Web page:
According to the National Institute on Alcohol Abuse and Alcoholism, American college students engage in problematic drinking behaviors at far higher rates than the general population1. For instance, college students are far more likely to binge drink and drive under the influence compared to non-college individuals in the same age young adult age group. This data largely mirrors our experiences here at Dallas Drug Treatment Centers.
This association with college and alcohol is hardly a surprise to most Americans. The idea of college students, particularly those in Greek societies, being heavy drinkers has not changed much since the film Animal House was released over four decades ago. In fact, this idea is almost as old as the American college experience as we know it, if not older.
Contrary to how pop culture portrays college-age drinking, however, the situation is hardly the fun and games it’s often made out to be. Adults with alcohol use disorder (AUD) often start drinking in adolescence, a period that is now understood to cover the typical ages of American college students. Binge drinking also results in avoidable accidents and fatalities, not just among young drinkers, but other people in the community as well.2
To help reduce the incidences of problematic drinking behaviors among college students, it’s important to understand why this happens. Below are some of the reasons why college students are particularly at risk of developing AUD3.
1.) Normalization of Alcohol Misuse
Notwithstanding the rise in AUDs in the wake of COVID-19, Americans today drink far less than was the case in previous generations. However, alcohol misuse, particularly binge drinking, is still widely perceived as a rite of passage among American youth. This is more true in the context of universities and colleges, and may even be expected among students in fraternities and sororities. This means binge-drinking students may not even see a problem in their behavior and may not seek help4.
This is all within the wider context of alcohol use being accepted as normal within wider American culture. College culture, including the parts related to drinking, is usually a reflection of wider trends outside of campuses. Given that students and school employees all ultimately belong to the wider American culture, acceptance or rejection of problematic drinking tends to be influenced by societal trends and expectations.
2.) Uneven Enforcement of Drinking Laws
Colleges and universities tend to have an enormous effect on the communities they are in. Local politicians and business owners often stand to gain financially with every influx of students. Unfortunately, there is often an unspoken understanding that colleges and communities (or at least, some vested interests that claim to speak for them) benefit from developing a “party-friendly” reputation.
This reputation doesn’t happen purely by accident. The enforcement of legal drinking age laws can be spotty in communities where colleges are located. While this is partly due to the wider acceptance of alcohol misuse we mentioned earlier, it is also due to this type of activity not being prioritized by law enforcement as the institution and community leaders may want to maintain the “party lifestyle” brand to attract more students and income.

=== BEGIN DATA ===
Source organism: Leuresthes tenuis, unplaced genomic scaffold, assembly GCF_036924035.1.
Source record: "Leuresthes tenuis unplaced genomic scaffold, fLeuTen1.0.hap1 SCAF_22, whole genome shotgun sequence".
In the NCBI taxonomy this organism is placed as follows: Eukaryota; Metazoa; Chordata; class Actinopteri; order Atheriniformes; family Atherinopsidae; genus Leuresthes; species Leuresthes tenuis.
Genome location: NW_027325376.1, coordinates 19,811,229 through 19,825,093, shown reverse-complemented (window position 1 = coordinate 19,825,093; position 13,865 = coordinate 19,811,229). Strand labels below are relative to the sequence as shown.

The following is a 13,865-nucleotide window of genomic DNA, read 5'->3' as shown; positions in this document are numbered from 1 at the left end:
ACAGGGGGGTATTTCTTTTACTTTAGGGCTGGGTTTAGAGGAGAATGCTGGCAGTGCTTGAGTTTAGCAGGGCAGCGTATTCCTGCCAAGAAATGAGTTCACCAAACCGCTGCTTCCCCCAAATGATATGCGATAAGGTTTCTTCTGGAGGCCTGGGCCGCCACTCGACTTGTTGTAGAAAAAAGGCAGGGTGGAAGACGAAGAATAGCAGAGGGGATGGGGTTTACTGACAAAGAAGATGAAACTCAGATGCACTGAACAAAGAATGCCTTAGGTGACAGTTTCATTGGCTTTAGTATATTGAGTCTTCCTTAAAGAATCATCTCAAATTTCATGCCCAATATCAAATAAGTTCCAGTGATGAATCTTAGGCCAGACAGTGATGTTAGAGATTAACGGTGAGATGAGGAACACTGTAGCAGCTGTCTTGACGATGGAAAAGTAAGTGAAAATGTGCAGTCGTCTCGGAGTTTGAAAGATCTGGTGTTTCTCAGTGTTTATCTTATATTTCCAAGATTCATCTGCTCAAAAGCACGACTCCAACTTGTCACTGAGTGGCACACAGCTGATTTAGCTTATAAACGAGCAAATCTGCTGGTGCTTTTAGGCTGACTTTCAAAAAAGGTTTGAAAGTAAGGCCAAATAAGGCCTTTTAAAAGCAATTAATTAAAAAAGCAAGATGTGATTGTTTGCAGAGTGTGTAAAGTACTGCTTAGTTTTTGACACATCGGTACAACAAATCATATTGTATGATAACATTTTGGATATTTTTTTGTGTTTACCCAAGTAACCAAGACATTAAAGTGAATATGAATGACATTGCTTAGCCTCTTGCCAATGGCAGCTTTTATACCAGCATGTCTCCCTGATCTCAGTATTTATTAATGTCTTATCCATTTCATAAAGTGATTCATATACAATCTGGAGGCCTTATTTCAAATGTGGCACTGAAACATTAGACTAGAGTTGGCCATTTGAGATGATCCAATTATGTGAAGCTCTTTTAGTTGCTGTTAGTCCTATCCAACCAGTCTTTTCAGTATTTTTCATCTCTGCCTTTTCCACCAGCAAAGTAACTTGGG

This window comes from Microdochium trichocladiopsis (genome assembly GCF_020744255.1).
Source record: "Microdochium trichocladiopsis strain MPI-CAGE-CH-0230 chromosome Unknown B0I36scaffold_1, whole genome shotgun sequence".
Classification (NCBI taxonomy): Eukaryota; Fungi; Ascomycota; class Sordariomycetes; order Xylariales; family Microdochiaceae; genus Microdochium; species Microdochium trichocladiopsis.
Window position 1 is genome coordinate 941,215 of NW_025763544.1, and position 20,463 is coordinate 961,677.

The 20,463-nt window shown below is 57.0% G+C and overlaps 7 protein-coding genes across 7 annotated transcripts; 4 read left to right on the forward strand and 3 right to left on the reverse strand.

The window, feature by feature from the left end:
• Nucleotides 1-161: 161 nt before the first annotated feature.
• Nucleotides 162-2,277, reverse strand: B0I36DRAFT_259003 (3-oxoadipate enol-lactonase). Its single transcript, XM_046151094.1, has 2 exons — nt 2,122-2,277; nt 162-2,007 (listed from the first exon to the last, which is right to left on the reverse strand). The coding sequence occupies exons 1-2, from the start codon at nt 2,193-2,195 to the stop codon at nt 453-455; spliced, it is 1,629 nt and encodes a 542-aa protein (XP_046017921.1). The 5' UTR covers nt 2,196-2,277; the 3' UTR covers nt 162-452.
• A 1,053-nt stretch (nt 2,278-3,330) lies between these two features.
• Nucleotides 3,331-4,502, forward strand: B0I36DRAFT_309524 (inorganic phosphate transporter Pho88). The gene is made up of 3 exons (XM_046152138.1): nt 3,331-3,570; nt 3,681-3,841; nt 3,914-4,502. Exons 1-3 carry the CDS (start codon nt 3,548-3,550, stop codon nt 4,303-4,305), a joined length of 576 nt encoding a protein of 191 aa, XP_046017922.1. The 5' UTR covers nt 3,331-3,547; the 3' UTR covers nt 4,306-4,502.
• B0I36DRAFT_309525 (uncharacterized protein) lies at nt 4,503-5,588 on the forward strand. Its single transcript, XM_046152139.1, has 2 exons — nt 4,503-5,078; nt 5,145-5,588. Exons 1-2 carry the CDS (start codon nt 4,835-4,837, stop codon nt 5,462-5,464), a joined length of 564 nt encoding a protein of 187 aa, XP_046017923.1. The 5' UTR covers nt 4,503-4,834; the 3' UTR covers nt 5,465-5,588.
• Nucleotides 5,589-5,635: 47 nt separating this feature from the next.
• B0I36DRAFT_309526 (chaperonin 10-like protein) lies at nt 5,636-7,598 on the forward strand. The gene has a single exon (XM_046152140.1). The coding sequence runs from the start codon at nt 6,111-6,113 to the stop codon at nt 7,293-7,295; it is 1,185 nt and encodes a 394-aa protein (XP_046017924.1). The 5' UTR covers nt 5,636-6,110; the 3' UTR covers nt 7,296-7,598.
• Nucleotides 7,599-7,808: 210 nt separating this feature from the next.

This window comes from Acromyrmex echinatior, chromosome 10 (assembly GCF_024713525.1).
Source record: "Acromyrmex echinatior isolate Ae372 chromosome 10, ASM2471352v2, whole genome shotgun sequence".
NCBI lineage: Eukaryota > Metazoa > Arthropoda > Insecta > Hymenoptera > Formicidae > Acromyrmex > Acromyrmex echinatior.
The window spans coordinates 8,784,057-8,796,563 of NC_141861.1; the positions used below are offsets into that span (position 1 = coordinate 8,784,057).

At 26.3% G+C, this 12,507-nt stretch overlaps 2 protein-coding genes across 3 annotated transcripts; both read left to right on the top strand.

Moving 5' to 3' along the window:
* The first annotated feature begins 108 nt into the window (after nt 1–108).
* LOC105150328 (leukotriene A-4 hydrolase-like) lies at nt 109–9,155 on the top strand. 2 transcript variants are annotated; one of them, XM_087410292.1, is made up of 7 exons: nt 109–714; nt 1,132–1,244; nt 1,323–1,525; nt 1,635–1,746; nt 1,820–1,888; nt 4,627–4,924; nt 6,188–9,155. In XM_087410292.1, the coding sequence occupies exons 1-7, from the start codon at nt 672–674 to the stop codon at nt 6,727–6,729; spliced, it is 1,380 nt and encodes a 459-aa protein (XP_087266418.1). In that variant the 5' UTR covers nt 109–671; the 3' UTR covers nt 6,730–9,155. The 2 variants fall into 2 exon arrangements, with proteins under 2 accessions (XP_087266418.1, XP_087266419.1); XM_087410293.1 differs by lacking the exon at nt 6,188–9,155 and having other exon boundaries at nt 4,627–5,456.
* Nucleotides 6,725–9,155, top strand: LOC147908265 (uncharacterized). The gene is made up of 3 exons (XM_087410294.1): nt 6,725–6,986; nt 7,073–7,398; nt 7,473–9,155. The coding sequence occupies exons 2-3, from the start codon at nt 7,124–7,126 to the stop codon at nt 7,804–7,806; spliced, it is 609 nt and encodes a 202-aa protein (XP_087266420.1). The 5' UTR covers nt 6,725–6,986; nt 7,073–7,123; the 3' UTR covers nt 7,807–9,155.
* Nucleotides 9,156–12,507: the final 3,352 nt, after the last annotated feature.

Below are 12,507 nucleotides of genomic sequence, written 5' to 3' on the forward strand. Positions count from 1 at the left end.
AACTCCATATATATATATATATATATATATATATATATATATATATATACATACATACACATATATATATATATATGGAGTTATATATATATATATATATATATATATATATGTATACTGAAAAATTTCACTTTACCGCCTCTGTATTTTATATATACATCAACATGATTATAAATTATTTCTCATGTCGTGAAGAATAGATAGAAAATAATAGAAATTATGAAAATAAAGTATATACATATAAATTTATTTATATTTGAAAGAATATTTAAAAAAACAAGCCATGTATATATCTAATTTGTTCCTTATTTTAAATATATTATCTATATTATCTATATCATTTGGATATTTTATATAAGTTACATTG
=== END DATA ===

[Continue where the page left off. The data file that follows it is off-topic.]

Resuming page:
3.) Pressures of Higher Learning
Problematic alcohol use is often a response to both academic and social pressures. This means that even students who are more academically rather than socially inclined are also at risk of developing AUD or other substance use disorders. Substance misuse is often triggered by a desire to numb unpleasant emotions, which are not only commonplace in college, but are also a typical part of the experience of growing up,
4.) The Lack of Parental Supervision
For many young Americans, being away at college is their first time that to experience a higher level of freedom. This is especially true if they do not come from the same community their chosen institution is situated in. This may be their first time being by themselves, among like-minded peers, without any sort of parental supervision.
Adolescents tend to be naturally curious and are often open to new experiences, including breaking some taboos. Therefore, it’s not surprising they may engage in unsafe drinking, given the mixed signals they may be getting about it in college.
5.) Easy Availability of Alcohol
Though there are a good number of well-regarded “dry” colleges and universities, many more are located in counties where the sale of alcohol is legal. And where there are colleges, there’s bound to be local businesses eager to cater to the needs of the students, regardless if those needs are healthy or not. These businesses are also further incentivized by local officials eager to benefit from the income these students bring to the community.
Find Help For AUD
College can be an unforgettable period of learning and discovery. Unfortunately, thanks to several cultural and societal issues, entering college can significantly raise your odds of developing an alcohol use disorder.
If you suspect that you or someone you care about has a problem with alcohol, they may benefit from entering an alcohol rehab program designed for people their age. Dallas Drug Treatment Centers makes it easy to find AUD treatment programs appropriate for college-age individuals. Call us now to find a program in North Texas that meets your recovery needs.
- National Institute on Alcohol Abuse and Alcoholism (2021, January). College Drinking.
- Substance Abuse and Mental Health Services Administration. (2021). Behavioral Health Among College Students Information & Resource Kit.
- National Institute on Drug Abuse (2020, May 25). What are the highest risk periods for drug abuse among youth?